Researchers from the School of Engineering and Sciences Applied (SEAS) of Harvard John A. Paulson have developed a shape-shifting material and it can take and hold any shape possible.
This breakthrough paves the way for a new type of multifunctional material that could be used in a range of applications, from robotics and biotechnology to architecture. The research is published in the Proceedings of the National Academy of Sciences.
"Today's shapeshifting materials and structures can only transition between a few stable configurations, but we have shown how to create structural materials that have an arbitrary range of shapeshifting capabilities," he said in a statement. L Mahadevan, Professor of Mathematics Applied, of biology Organismic and Evolutionary, and Physical and main author of the article. "These structures allow independent control of geometry and mechanics, laying the foundation for designing functional forms using a new type of transformable unit cell."
One of the biggest challenges in designing shape-shifting materials is balancing the seemingly conflicting needs for formability and stiffness. The adaptability allows transformation to new shapes, but if you are too compliant, you can't keep the shapes stable. The stiffness helps to lock the material in place, but if it is too stiff, it cannot take new forms.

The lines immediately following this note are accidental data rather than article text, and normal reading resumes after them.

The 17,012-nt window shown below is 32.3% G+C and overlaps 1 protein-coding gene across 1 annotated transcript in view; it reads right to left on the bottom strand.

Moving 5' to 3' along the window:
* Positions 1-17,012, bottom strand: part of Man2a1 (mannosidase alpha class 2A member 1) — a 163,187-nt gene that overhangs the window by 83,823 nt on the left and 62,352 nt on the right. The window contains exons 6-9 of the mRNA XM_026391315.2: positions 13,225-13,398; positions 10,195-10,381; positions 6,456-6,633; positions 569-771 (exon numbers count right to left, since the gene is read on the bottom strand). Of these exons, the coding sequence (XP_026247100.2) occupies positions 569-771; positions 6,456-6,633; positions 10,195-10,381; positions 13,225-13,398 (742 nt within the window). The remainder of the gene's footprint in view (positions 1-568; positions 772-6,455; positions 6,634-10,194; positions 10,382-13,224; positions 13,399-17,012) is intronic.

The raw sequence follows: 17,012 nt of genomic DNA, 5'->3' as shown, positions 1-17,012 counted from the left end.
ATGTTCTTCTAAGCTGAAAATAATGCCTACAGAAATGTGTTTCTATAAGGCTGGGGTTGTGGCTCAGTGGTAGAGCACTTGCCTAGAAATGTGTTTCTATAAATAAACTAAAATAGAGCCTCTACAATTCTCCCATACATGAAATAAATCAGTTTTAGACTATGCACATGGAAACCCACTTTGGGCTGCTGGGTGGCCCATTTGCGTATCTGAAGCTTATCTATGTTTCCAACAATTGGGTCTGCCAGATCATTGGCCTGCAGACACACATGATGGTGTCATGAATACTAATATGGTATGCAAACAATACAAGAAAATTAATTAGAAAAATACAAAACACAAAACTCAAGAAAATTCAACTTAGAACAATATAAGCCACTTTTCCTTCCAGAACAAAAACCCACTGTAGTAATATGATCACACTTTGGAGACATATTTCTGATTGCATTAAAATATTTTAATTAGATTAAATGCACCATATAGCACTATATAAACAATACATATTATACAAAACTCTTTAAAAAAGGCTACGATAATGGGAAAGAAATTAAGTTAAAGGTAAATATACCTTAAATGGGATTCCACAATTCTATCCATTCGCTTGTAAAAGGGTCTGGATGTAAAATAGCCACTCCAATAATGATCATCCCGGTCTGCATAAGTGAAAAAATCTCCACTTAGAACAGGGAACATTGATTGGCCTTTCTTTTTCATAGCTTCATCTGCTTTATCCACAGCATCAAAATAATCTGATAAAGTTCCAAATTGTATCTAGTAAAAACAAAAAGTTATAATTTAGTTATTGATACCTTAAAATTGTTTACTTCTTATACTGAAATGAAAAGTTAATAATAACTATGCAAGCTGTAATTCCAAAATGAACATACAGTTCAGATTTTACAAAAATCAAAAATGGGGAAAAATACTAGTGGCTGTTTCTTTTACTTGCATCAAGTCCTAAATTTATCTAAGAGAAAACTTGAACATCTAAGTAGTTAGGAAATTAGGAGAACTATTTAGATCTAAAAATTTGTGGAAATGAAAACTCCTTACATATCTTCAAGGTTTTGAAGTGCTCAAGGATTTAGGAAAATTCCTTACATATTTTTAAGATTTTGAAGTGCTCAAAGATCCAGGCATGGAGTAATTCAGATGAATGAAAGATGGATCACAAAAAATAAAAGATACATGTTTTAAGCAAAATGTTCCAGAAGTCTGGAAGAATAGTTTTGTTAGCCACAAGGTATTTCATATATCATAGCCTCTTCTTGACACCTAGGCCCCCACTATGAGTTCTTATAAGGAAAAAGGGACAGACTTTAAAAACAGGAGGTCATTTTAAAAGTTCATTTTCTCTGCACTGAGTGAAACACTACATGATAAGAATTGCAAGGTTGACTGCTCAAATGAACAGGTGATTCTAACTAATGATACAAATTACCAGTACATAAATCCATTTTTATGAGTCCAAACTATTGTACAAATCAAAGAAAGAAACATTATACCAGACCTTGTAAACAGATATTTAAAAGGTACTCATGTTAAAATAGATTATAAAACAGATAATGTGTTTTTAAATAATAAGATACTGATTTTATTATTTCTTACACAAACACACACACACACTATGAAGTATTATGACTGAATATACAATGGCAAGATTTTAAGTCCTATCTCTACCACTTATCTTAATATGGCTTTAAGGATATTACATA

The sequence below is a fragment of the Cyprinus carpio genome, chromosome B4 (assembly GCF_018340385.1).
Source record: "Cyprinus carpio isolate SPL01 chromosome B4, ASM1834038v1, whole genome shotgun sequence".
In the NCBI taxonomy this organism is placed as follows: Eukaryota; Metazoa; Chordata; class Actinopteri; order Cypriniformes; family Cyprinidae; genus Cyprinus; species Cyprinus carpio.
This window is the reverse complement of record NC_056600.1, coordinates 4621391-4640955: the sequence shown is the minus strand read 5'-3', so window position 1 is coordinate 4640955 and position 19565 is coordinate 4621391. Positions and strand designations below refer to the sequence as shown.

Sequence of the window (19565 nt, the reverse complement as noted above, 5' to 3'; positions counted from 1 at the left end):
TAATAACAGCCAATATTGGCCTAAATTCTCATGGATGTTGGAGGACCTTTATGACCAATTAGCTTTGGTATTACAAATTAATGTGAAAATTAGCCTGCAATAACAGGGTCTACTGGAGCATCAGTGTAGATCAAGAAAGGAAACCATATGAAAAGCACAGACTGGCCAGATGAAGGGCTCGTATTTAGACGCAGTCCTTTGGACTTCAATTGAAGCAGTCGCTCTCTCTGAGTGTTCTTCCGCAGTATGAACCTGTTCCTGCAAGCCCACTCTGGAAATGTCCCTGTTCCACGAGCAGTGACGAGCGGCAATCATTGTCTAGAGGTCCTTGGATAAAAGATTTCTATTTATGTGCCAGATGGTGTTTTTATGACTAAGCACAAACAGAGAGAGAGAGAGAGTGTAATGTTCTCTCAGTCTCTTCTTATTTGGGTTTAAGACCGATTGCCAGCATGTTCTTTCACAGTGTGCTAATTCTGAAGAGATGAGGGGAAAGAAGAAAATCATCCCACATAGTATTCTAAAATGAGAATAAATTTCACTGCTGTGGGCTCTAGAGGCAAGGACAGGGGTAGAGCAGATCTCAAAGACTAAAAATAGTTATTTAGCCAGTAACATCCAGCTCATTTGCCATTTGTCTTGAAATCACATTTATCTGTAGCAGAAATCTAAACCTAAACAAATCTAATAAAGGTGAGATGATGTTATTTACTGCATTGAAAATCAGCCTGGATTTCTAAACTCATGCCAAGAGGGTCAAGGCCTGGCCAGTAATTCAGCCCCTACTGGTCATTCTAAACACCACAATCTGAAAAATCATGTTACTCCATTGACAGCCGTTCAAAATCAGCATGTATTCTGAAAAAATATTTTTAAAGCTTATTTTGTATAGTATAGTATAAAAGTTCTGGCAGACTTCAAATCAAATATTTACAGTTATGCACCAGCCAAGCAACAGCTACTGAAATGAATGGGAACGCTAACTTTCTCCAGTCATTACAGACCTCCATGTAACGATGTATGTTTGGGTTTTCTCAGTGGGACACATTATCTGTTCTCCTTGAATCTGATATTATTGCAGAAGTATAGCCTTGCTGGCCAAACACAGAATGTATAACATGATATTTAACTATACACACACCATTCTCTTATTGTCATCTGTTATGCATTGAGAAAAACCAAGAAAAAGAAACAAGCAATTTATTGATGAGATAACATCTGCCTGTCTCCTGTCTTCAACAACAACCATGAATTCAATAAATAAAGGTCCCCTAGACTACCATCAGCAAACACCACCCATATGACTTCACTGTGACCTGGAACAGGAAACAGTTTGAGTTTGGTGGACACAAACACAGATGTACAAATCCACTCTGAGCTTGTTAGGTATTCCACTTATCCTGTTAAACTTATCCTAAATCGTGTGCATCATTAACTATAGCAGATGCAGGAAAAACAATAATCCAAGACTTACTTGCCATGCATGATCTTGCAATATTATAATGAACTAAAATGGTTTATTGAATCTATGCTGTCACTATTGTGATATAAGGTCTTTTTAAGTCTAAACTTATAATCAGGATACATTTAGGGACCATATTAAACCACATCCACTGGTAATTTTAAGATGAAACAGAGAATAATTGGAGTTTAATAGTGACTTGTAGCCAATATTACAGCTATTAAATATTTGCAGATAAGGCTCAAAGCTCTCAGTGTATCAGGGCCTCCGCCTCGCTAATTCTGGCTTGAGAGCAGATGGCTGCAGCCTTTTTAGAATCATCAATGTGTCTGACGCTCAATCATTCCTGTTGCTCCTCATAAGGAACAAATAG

The team started with a neutrally stable unit cell with two rigid elements, a strut and a lever, and two stretchable elastic springs. If you've ever seen the beginning of a Pixar movie, you've seen neutrally stable footage. The head of the lamp Pixar it is stable in any position because the force of gravity is always counteracted by springs that are stretched and compressed in a coordinated way, regardless of the configuration of the lamp. In general, neutrally stable systems, a combination of rigid and elastic elements balances the energy of the cells, making each one of them neutrally stable, which means that they can move between an infinite number of positions or orientations and be stable in any of them.
"By having a neutrally stable unit cell, we can separate the geometry of the material from its mechanical response both individually and collectively," he said. Gaurav Chaudhary, Postdoctoral fellow at SEAS and co-first author of the article. "The geometry of the unit cell can be varied by changing both its overall size and the length of the single moving strut, while its elastic response can be changed by varying the stiffness of the springs within the structure or the length of the struts and links."
The researchers called the set "totimorphic materials"Due to its ability to transform into any stable form. The researchers connected individual unit cells with naturally stable joints, building 2-D and 3-D structures from individual totimorphic cells.
The researchers used mathematical models and real-world proofs to show the shape-shifting ability of the material.
The team showed that a single sheet of totimorphic cells can curl, spin on a propeller, transform into the shape of two distinct faces and even bear weight.
"We show that we can assemble these elements into structures that can take any shape with heterogeneous mechanical responses," said S. Ganga Prasath, a postdoctoral fellow at SEAS and co-first author of the paper. "Since these materials are based on geometry, they could be scaled down to be used as sensors in robotics or biotechnology or they could be expanded to be used on an architectural scale.
"Together, these totimorphs pave the way for a new class of materials whose response to deformation can be controlled at multiple scales"said Mahadevan.